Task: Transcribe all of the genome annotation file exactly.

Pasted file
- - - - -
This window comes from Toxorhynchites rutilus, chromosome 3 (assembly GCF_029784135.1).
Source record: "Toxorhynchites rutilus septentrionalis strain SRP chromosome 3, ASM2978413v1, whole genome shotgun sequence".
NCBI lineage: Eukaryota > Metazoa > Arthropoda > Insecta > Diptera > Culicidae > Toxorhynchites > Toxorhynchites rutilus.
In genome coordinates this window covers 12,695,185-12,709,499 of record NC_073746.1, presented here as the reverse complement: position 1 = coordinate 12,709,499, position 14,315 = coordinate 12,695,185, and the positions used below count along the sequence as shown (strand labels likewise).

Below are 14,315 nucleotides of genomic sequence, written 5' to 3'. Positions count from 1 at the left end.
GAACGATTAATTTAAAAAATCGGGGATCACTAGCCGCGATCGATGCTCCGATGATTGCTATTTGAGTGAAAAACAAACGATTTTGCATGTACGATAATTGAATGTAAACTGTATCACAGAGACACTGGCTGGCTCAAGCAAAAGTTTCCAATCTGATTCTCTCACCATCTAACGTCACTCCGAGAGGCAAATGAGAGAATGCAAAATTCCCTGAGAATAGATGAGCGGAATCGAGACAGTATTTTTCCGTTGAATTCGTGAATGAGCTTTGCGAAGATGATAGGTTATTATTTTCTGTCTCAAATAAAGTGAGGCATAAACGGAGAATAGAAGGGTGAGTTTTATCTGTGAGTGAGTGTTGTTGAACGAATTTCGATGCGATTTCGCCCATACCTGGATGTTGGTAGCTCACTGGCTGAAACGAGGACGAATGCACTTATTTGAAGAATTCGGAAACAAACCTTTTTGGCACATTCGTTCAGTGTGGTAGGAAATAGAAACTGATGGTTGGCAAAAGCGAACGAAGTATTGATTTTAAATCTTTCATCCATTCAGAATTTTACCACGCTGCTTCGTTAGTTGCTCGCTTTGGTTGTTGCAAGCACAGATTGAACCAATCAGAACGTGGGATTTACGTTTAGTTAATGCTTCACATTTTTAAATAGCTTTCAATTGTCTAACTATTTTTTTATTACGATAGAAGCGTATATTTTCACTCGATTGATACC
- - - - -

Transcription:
This window comes from Toxorhynchites rutilus, chromosome 3 (assembly GCF_029784135.1).
Source record: "Toxorhynchites rutilus septentrionalis strain SRP chromosome 3, ASM2978413v1, whole genome shotgun sequence".
NCBI lineage: Eukaryota > Metazoa > Arthropoda > Insecta > Diptera > Culicidae > Toxorhynchites > Toxorhynchites rutilus.
In genome coordinates this window covers 12,695,185-12,709,499 of record NC_073746.1, presented here as the reverse complement: position 1 = coordinate 12,709,499, position 14,315 = coordinate 12,695,185, and the positions used below count along the sequence as shown (strand labels likewise).

Below are 14,315 nucleotides of genomic sequence, written 5' to 3'. Positions count from 1 at the left end.
GAACGATTAATTTAAAAAATCGGGGATCACTAGCCGCGATCGATGCTCCGATGATTGCTATTTGAGTGAAAAACAAACGATTTTGCATGTACGATAATTGAATGTAAACTGTATCACAGAGACACTGGCTGGCTCAAGCAAAAGTTTCCAATCTGATTCTCTCACCATCTAACGTCACTCCGAGAGGCAAATGAGAGAATGCAAAATTCCCTGAGAATAGATGAGCGGAATCGAGACAGTATTTTTCCGTTGAATTCGTGAATGAGCTTTGCGAAGATGATAGGTTATTATTTTCTGTCTCAAATAAAGTGAGGCATAAACGGAGAATAGAAGGGTGAGTTTTATCTGTGAGTGAGTGTTGTTGAACGAATTTCGATGCGATTTCGCCCATACCTGGATGTTGGTAGCTCACTGGCTGAAACGAGGACGAATGCACTTATTTGAAGAATTCGGAAACAAACCTTTTTGGCACATTCGTTCAGTGTGGTAGGAAATAGAAACTGATGGTTGGCAAAAGCGAACGAAGTATTGATTTTAAATCTTTCATCCATTCAGAATTTTACCACGCTGCTTCGTTAGTTGCTCGCTTTGGTTGTTGCAAGCACAGATTGAACCAATCAGAACGTGGGATTTACGTTTAGTTAATGCTTCACATTTTTAAATAGCTTTCAATTGTCTAACTATTTTTTTATTACGATAGAAGCGTATATTTTCACTCGATTGATACC